The presence of numerous towers with various names and functions in all parts of Iran is one of the main issues of art and architecture of the Iranian medieval time. Although these towers are obsolete in the context of modern heterogeneous buildings they are deep footprints of the medieval era to illuminate its .dark angels to explore these towers mostly constructed in the Ziyarid and Saljuq era we go to Damghan, one of the central cities of Iran. Damghan, the main city of Ghumes has spent one of its glorious periods in the time of the Buyid (945-1055), Ziyarid (928-1042) and the Saljuq (1029-1194) dynasties. The presence of many monuments verifies this fact.
The architecture of 10th and 11th centuries is integrated with the construction of different towers whose brick decorations manifest naked nobility under the sunlight. Chehel Dokhtar (forty girls) tower is an example of this simple naked nobility.
The tower’s cylindrical body is based on exact mathematical plan to resist natural disasters. Its height is 5/15 ms, its external environment 23 ms and its internal diameter is 5/5ms (Hatam, 2000, p. 107). The entrance is 2/55 to 1/87 ms with a crescent arch. Its inner wall is covered with plaster and is paved with brick. There is a tomb which does not fit the structure of the tower. It seems that it has been established later.
The tower is located in the back yard of Muhammad and Jafar shrines in the lower ground which makes the tower left isolated. The shrine has two entrances. It’s worth mentioning that women must be shrouded in the shrine; however, if we enter from the back door at the outset of Chehel Dokhtar tower, there is no need to be shrouded as long as you are in the area of tower, so you feel safe in the privacy of the tower.
Chehel Dokhtar tower has two opposite states; being located in the margin of Muhammad and Jafar shrines and its closed door leave visitors in a remote sense of isolation. On the other hand, being in the adjacent of these two shrines which are honored highly by people has facilitated its survival; especially in the conditions that Chehel Dokhtar Tower in Semnan and Tugrul Tower in Mehmandoust have been left abandoned.
Chehel Dokhtar Tower in Semnan Tugrul Tower in Mehmandoust
The title “Chehel Dokhtar” or “Chehel Dokhtaran” is related to the Iranian pre-Islamic Era. It is probable that Chehel Dokhtar tower in Damghan like the one in Semnan is primarily made of “adobe” and has been reconstructed in the 11th century with brick and conical roof (Haqigat, 2001, p. 315).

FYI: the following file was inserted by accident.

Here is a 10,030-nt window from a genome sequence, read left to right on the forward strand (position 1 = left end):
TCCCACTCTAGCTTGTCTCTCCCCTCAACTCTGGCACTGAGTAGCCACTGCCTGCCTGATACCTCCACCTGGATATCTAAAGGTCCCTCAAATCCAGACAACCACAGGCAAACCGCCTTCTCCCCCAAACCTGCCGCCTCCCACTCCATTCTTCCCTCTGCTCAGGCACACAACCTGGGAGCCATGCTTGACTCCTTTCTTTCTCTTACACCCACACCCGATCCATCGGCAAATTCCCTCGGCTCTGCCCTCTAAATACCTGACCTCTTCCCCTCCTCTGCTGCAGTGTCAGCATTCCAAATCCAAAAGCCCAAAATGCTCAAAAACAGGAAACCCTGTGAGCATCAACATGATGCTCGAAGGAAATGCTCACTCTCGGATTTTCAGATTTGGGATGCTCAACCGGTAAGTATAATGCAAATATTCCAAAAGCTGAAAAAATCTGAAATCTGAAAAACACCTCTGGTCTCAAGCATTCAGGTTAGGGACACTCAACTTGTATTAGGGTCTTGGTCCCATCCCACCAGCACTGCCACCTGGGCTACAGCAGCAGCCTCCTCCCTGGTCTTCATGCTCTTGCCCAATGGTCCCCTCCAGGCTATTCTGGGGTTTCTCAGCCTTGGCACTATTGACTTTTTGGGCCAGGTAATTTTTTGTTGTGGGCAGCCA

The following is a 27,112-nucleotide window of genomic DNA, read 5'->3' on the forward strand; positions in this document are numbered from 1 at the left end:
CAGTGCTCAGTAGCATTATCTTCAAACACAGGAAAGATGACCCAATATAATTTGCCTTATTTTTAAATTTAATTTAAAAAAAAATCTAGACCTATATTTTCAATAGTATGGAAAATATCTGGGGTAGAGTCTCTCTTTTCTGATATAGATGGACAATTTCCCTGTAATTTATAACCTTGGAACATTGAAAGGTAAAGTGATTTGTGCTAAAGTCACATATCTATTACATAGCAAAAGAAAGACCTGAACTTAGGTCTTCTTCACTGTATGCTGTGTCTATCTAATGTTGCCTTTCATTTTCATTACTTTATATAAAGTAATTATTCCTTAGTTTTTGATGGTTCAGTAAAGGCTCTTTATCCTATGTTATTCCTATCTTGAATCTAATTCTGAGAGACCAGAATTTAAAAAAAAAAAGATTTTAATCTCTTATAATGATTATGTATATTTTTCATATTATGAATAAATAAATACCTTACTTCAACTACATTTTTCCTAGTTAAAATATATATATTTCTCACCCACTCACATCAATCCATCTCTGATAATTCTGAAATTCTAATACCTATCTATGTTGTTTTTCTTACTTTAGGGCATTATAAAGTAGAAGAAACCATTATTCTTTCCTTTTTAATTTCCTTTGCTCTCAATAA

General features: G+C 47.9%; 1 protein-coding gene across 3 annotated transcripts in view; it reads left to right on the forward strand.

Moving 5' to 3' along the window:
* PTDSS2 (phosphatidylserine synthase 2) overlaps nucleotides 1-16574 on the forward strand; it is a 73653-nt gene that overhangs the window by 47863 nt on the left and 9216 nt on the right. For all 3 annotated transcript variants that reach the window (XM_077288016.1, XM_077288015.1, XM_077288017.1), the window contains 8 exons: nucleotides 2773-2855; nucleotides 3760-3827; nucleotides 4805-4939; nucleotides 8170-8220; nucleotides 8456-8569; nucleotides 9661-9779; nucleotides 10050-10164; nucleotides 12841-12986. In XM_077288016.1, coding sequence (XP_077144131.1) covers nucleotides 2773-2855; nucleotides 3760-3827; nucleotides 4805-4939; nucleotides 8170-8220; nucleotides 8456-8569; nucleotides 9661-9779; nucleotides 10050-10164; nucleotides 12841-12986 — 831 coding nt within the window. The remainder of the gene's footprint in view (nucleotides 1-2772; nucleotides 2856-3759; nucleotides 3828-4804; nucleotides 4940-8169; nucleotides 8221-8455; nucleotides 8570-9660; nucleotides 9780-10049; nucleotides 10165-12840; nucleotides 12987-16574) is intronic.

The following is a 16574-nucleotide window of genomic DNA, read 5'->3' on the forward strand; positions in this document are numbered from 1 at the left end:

Khanikov specifies that this tower has been established by Amir Abu Shoj ā’ Askar Beq ibn Isfah ā n in 1054-1055 (Khanikov, 1996, p. 87). “be bana’a haza al-boq’at al-jalil abu shoja’” is some parts of the inscription of the tower “Haqiqat, 1991, p. 314”.
The Iranian brick buildings, whose tipping point is manifested in brickwork, is composed of two elements of soil and water. Monuments like Chehel Dokhtar Tower are decorated with brick regarding their structures (Varjavand, 1987, pp. 307-309). Being constructed based on Qabus Dome Chehel Dokhtar is not decorated with enameled tiles in order to exhibit its delicate simplicity and nakedness. Using calligraphy instead of an image to decorate buildings was customary in the Iranian medieval architecture. Chehel Dokhtar tower is trimmed with Kufic calligraphy which was common in 10th and 11th centuries (Mokhlesi, 1987, pp. 287 & 290).
The main function of this tower like many other ones is controversial. The spread of mysticism and Sufism in whose light many tombs and shrines were built had direct effects on the functional aspects of architecture. On the basis of its inscription, Chehel Dokhtar Tower seems to be a family tomb (Shayestefar, 2002, 67). Considering interdisciplinary studies and applying linguistics and architecture, Dr. Bastani Parizi has proposed a notable hypothesis about the function of Chehel Dokhtar in Damghan and other similar buildings which we go through in the next paper.
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 . Ghumes was one of the main provinces of Parthian empire (247 BC–224 AD) (Mashkur, Rajabnia, (1988), p. 136); Ghumes was included Damghan, Semnan, Zaqana, Biyar and Maqun (Maqdasi (1982), p. 48; Mas’udi (1970), pp. 518-519). To learn more about Ghumes see Ibn-i Faqih-i Hamedani(1970), p. 167; Yaqubi (1968). P. 52; Hakim, 1975, p. 862; E’temā d al-Saltana (1983), v. 3, p. 256; Abu al-Fada (1966), p. 498; Hamawi (1965), v. 4, p. 203.